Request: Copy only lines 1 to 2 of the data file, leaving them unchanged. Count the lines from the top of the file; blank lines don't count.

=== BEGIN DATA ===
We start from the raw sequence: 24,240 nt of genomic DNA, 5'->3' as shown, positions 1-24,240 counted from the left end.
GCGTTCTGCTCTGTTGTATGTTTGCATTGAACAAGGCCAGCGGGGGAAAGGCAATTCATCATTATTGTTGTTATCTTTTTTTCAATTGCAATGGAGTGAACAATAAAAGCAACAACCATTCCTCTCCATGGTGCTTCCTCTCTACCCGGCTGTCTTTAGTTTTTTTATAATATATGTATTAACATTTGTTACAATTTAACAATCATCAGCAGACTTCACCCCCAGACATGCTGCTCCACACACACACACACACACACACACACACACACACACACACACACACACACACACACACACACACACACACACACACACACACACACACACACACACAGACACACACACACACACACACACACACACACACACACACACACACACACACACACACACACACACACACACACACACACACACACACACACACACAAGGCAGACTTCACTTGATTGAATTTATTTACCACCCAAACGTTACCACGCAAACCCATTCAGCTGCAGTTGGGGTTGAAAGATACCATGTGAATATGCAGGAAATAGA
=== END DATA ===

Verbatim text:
We start from the raw sequence: 24,240 nt of genomic DNA, 5'->3' as shown, positions 1-24,240 counted from the left end.
GCGTTCTGCTCTGTTGTATGTTTGCATTGAACAAGGCCAGCGGGGGAAAGGCAATTCATCATTATTGTTGTTATCTTTTTTTCAATTGCAATGGAGTGAACAATAAAAGCAACAACCATTCCTCTCCATGGTGCTTCCTCTCTACCCGGCTGTCTTTAGTTTTTTTATAATATATGTATTAACATTTGTTACAATTTAACAATCATCAGCAGACTTCACCCCCAGACATGCTGCTCCACACACACACACACACACACACACACACACACACACACACACACACACACACACACACACACACACACACACACACACACACACACACACACACACAGACACACACACACACACACACACACACACACACACACACACACACACACACACACACACACACACACACACACACACACACACACACACACACACAAGGCAGACTTCACTTGATTGAATTTATTTACCACCCAAACGTTACCACGCAAACCCATTCAGCTGCAGTTGGGGTTGAAAGATACCATGTGAATATGCAGGAAATAGA